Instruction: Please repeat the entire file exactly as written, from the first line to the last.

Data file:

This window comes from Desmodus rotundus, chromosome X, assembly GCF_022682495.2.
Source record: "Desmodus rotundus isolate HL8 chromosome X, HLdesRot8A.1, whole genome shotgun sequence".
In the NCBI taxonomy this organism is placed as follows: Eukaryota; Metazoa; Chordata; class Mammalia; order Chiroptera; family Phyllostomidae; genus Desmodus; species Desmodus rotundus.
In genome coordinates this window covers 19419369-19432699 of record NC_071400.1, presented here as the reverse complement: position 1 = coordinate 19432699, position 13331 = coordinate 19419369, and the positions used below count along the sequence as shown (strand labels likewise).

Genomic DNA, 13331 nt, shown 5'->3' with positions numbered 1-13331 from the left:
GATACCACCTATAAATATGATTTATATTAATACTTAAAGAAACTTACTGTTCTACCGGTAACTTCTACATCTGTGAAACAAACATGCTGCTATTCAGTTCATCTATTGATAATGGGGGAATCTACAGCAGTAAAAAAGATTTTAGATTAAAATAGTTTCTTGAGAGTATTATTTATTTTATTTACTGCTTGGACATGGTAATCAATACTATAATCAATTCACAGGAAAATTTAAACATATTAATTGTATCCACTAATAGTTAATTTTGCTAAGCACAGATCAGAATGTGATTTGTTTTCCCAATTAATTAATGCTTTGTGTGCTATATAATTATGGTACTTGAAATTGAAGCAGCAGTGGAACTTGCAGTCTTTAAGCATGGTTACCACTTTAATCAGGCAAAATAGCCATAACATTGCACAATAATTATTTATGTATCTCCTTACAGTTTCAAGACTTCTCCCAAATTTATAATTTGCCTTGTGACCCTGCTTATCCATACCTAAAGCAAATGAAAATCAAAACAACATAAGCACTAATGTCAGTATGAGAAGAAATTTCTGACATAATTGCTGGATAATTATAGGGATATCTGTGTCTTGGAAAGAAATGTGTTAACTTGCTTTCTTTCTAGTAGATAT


This window comes from Desmodus rotundus, chromosome X, assembly GCF_022682495.2.
Source record: "Desmodus rotundus isolate HL8 chromosome X, HLdesRot8A.1, whole genome shotgun sequence".
In the NCBI taxonomy this organism is placed as follows: Eukaryota; Metazoa; Chordata; class Mammalia; order Chiroptera; family Phyllostomidae; genus Desmodus; species Desmodus rotundus.
In genome coordinates this window covers 19419369-19432699 of record NC_071400.1, presented here as the reverse complement: position 1 = coordinate 19432699, position 13331 = coordinate 19419369, and the positions used below count along the sequence as shown (strand labels likewise).

Genomic DNA, 13331 nt, shown 5'->3' with positions numbered 1-13331 from the left:
GATACCACCTATAAATATGATTTATATTAATACTTAAAGAAACTTACTGTTCTACCGGTAACTTCTACATCTGTGAAACAAACATGCTGCTATTCAGTTCATCTATTGATAATGGGGGAATCTACAGCAGTAAAAAAGATTTTAGATTAAAATAGTTTCTTGAGAGTATTATTTATTTTATTTACTGCTTGGACATGGTAATCAATACTATAATCAATTCACAGGAAAATTTAAACATATTAATTGTATCCACTAATAGTTAATTTTGCTAAGCACAGATCAGAATGTGATTTGTTTTCCCAATTAATTAATGCTTTGTGTGCTATATAATTATGGTACTTGAAATTGAAGCAGCAGTGGAACTTGCAGTCTTTAAGCATGGTTACCACTTTAATCAGGCAAAATAGCCATAACATTGCACAATAATTATTTATGTATCTCCTTACAGTTTCAAGACTTCTCCCAAATTTATAATTTGCCTTGTGACCCTGCTTATCCATACCTAAAGCAAATGAAAATCAAAACAACATAAGCACTAATGTCAGTATGAGAAGAAATTTCTGACATAATTGCTGGATAATTATAGGGATATCTGTGTCTTGGAAAGAAATGTGTTAACTTGCTTTCTTTCTAGTAGATAT